severe myocardial fibrosis (scar tissue). A probable viral attack to the heart
when I was sick in November is the suspected cause. My cardiologist, another
terrific doctor, put me on several heart meds which dramatically improved my
level of activity. What really hurt, though, was the necessity to give up
officiating football and wrestling. As he put it, "You are now walking a
tight rope" insofar as any strain on my heart is concerned.
Since then, there have been other trials, hills to climb, battles fought. By
September 1999, bone lesions and plasmacytomas had produced a number of nagging
pains. After 24 radiation treatments, much of the pain had subsided. Entering
the Aredia-Zoledronate trial has also helped greatly. The continuing lesion
problem, however, indicated that all was not well with the Rituxan therapy. BMB
#5 confirmed that – 69% myeloma cells. The protein numbers had come down but
the cancer cells were not being killed off.
In January this year, we changed from Rituxan to high dose melphalan and
thalidomide. Six days after the first dose, I was in the hospital with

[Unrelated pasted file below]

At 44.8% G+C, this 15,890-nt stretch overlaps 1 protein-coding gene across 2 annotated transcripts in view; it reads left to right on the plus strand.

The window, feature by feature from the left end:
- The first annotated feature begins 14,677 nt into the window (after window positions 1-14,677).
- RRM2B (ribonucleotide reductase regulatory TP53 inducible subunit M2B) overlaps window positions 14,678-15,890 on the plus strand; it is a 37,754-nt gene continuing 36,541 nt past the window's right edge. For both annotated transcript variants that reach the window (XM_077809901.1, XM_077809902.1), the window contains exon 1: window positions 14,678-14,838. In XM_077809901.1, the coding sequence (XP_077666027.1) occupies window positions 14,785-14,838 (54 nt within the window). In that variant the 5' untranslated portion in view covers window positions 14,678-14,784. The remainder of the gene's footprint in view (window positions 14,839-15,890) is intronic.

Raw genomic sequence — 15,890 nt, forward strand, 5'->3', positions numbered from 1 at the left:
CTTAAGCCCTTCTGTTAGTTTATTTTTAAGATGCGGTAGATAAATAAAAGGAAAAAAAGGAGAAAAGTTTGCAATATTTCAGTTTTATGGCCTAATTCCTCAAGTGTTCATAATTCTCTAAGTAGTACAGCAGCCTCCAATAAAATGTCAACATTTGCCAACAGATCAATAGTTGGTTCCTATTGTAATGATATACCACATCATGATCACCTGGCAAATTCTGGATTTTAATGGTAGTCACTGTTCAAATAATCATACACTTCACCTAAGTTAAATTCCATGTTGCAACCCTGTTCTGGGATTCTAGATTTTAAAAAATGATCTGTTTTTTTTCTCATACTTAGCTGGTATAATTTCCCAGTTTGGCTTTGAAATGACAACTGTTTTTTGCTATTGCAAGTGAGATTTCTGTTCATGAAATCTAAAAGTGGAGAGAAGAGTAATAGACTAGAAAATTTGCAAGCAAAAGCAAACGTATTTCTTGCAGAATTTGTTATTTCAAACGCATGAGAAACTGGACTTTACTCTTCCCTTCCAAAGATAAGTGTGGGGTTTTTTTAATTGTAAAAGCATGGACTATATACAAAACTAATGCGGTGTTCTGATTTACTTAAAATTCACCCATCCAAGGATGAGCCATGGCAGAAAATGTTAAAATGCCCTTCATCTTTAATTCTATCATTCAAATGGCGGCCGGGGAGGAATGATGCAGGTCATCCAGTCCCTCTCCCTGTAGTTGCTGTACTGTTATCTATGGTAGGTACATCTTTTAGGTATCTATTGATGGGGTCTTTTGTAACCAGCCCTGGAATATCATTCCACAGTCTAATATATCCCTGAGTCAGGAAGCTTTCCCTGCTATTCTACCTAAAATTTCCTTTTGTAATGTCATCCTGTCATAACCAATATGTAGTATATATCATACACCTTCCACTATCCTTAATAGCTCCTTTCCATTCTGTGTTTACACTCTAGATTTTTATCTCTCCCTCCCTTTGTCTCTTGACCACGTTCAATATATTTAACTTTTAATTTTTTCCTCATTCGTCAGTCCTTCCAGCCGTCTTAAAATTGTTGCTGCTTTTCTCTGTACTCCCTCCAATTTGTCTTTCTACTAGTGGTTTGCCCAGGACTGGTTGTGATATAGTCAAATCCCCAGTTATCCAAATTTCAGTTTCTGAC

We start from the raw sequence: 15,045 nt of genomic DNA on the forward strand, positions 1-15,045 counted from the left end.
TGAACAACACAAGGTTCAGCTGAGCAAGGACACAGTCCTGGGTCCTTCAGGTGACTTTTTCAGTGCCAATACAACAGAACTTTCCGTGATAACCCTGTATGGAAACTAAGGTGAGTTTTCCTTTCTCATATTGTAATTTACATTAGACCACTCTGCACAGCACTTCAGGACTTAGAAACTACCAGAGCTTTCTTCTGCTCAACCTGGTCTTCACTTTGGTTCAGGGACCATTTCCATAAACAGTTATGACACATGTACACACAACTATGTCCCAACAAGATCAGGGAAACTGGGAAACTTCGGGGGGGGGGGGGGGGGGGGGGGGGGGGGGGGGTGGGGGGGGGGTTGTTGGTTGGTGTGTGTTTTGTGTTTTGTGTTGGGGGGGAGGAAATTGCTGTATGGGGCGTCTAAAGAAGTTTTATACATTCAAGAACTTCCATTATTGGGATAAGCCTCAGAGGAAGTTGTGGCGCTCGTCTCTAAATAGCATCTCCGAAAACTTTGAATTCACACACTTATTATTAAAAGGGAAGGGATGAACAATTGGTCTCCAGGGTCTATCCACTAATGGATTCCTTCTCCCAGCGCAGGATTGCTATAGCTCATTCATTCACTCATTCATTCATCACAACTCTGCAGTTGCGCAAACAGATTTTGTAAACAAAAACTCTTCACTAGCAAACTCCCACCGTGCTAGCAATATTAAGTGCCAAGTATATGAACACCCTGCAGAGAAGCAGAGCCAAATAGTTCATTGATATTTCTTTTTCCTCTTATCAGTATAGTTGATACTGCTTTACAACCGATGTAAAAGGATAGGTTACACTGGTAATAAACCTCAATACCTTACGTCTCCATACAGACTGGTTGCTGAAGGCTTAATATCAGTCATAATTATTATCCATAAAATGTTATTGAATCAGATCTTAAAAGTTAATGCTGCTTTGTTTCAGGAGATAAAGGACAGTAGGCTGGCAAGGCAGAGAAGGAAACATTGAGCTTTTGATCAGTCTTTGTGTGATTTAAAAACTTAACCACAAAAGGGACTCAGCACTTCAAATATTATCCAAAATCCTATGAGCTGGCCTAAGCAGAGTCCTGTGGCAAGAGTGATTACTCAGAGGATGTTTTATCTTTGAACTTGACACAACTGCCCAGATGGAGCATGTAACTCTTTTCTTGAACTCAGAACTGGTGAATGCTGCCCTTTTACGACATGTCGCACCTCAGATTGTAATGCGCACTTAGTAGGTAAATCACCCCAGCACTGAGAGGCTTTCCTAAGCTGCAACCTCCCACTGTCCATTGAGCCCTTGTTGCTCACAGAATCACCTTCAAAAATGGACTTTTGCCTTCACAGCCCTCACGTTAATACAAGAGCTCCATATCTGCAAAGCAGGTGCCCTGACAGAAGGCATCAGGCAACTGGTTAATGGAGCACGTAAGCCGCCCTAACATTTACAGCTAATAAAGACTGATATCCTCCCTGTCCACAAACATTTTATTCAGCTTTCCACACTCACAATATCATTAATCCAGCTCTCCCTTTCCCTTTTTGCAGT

pneumonia. I recovered quickly and have settled into the routine of giving
myself Leukine and Procrit shots and taking 400 mg. of thalidomide daily. The
side effects I am experiencing are tremors, hiccups and bad tasting food.
Fatigue has been my frequent companion. But I feel very fortunate and blessed.
The lesions were caught before bones broke or vertebrae collapsed. IGA and Kappa
numbers are at their lowest since diagnosis. I’ve survived three bouts of
pneumonia, one of the greatest dangers to MM patients. I am still working,
playing golf, attending church, going out with Sandy and enjoying our wonderful
children. We have traveled to Scandinavia and went on a cruise of the Hawaiian
Islands this April.
There are many who have been dealing with multiple myeloma longer than I. To me
they represent real hope in our collective fight. Some of the best advice I was
given is to treat this as a chronic illness with its attendant ups and downs and
adjustments. There truly are advancements being made in the treatment of
multiple myeloma. The pamidronates are only a few years old as are the drugs to
stimulate white and red blood cell production. Thalidomide wasn’t used until
after I was diagnosed. Other new therapies are being developed as I write.
To those of you who are new to the front line of the battle: It will not be
easy, but there are things you can do to be much more effective in your
struggle. You will discover hidden resources within that you never knew you had.
Focus on what you have, not on what is lost.
Rule #1: Don’t fight alone. If others want to
help you, let them! Give them something to do (drive you to your treatment, cook
dinner, watch the kids, feed the cats). They will want something concrete to